The residents also required fewer nutritional supplements which, in turn, reduced costs associated with care.

Sense of Responsibility

Many people with dementia usually battle with the fact that they are no longer as independent as they used to be.

Spending time with a pet helps to make them feel “useful” again by offering a sense of purpose. Something to look forward to every day.

Calming Effect

calming effect
When looking into the benefits of pet therapy and dementia management, it also helps to mention that animals offer a soothing presence.

This is highly welcomed especially to seniors who crave unconditional love and companionship.

It is hard to stay anxious or angry when spending time with a fluffy animal with a goofy grin or one that keeps asking for a pet.

This also helps to EASE FEELINGS of loneliness and depression.

Reminiscence

Interacting with pets can help invoke feelings of old memories, playfulness, happiness, and joy in persons with the illness.

This can also help a person remember a pet they once took care of.

Note: Don’t forget to read about the effects of reminiscence therapy for dementia.

Increased Social Interaction

Research found that animal-assisted therapy is also associated with an increase in social interaction with others in individuals living with dementia.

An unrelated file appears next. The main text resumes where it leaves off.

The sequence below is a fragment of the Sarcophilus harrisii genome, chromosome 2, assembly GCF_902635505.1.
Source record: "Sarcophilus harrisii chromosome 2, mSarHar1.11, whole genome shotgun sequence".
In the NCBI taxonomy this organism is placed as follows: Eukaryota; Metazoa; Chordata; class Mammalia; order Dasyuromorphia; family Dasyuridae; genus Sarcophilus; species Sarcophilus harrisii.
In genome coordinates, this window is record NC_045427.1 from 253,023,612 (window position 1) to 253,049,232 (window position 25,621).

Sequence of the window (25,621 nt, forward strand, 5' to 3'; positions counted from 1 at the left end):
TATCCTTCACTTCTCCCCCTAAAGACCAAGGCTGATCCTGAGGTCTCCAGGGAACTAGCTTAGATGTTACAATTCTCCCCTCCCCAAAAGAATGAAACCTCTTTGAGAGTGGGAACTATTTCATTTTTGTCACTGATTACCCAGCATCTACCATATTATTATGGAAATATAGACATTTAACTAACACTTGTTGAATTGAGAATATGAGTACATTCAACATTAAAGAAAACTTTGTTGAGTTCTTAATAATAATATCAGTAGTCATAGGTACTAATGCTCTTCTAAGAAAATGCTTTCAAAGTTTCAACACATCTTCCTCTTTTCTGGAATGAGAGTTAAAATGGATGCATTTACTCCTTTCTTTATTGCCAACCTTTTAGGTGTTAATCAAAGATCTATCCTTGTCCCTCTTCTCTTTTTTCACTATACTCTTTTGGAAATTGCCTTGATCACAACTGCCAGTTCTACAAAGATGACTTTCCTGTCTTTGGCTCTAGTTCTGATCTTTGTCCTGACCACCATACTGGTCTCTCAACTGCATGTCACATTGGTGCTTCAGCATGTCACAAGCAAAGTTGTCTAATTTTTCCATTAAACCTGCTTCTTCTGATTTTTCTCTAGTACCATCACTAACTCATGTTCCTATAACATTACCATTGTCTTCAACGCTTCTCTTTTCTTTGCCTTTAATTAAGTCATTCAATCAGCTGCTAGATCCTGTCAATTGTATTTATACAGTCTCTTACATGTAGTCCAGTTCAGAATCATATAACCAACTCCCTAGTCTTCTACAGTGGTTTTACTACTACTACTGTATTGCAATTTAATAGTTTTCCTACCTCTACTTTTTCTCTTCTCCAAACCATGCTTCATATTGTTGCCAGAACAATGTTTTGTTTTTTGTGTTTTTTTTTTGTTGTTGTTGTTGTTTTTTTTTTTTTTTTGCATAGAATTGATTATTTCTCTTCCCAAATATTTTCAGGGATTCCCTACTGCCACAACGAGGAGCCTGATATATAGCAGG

Communication Outlet

communication outlet
At some point, persons with dementia may have trouble communicating with others around them. This can be VERY frustrating which can cause a person to withdraw.

Spending time with a pet helps ill individuals to have a communication outlet.

Pets normally communicate on a deeper level that individuals with dementia can appreciate and understand.

Improves Physical Health

Among the benefits of pet therapy and dementia management is that having a pet can ENHANCE an individual’s physical health especially cardiovascular health.

This has been shown through lower cholesterol and lowered blood pressure.

Robotic Animals

robotic animals in pet therapy for dementia
At times, it may not be feasible for an older person with dementia to own a pet or have one visit them from time to time.

This does not mean that the affected person should be denied the perks that come with pet therapy. Thanks to advancements in technology, robotic pets can be a great alternative.

Robotics therapy first emerged in the early 2000s.

Over the years, its POPULARITY continues growing as many production companies jump ship. For example, Hasbro has a line of robotic cats known as Joy For All Companion Pets.

These offer affordable pet therapy solutions to those in need.

The robotic pets purr, roll, over, blink, and offer a calming effect on people who have dementia.

Note: We also have a full article on the topic of social robots and advanced dementia.

Closing Thoughts

A majority of studies on the benefits of pet therapy and dementia management were conducted in care facilities.

However, even people with dementia living at home can also enjoy the same benefits.

This may imply that more work is still necessary in terms of caring, feeding, and grooming the pet but the benefits are well worth it.

Especially with respect to the use of animal-assisted therapy for the ENHANCEMENT of cognitive functions in individuals with the progressive illness.

RSS
Follow by Email